After drafting for need with our first two picks, the Chargers have a bit of freedom to take the best player available left on their board. Dickerson plummets down draft boards after his injury in the SEC title game, but the Chargers scoop him up to continue improving their offensive line to both protect Justin Herbert when he drops back, and make the game easier for him by improving our running game. We feel comfortable that Dickerson, if healthy, is a day one upgrade at guard for us, and can profile as a future center if we need to move on from Linsley to save money.

Per PFF, "His tape was as dominant as we've seen at the center position this past year, though. He earned a 91.3 overall grade."

Per PFN, Dickerson is a "...tough, physical center with nice size but a long injury history. Plays smart football, keeps his head on a swivel, and works well with linemates. Nasty, attacks opponents, and will hit two or even three defenders on a single snap. Stays square, keeps his feet moving, and gets his hands into defenders. Strong, seals opponents from the action with great body positioning, and blocks with leverage. Effective with the shotgun snap."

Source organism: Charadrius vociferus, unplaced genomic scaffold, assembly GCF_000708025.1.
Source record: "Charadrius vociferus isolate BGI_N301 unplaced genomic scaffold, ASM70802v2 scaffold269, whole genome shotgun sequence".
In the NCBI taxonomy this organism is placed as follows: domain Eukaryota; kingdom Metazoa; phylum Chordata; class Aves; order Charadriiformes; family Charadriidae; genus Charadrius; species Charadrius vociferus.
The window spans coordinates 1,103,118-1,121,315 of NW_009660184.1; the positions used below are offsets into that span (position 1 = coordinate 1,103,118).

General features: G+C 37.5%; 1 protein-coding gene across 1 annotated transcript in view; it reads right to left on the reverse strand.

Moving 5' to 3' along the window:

@Rookie and the Baltimore Ravens are on the clock.
 

Rookie

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With the 78nd pick in the 2021 RCF Mock Draft, The Baltimore Ravens select

Dyami Brown WR North Carolina
https%3A%2F%2Fkeepingitheel.com%2Fwp-content%2Fuploads%2Fgetty-images%2F2017%2F07%2F1185128820.jpeg


  • Height: 6’1″
  • Weight: 185 pounds

Really excited to draft Brown to a WR room that just added Sammy Watkins. This should make for a dynamic and fun to watch group while also finally giving Lamar some weapons

Tony Pauline’s Scouting Report -

Positives: Game-breaking receiver with an underrated game. Fluid releasing off the line, quickly gets into breaks and stays low on exit, positioning himself to make the reception. Tracks the ball in the air, looks the pass into his hands, and easily makes the reception in stride or at full speed. Extends and makes the catch away from his frame.

Tracks the pass in the air and makes the difficult over-the-shoulder reception downfield. Displays good eye/hand coordination in the deep field. Goes over the middle, adjusts to the errant throw, and grabs the pass from the air. Displays terrific timing on receptions and looks the ball into his hands. Plays with balance as well as body control.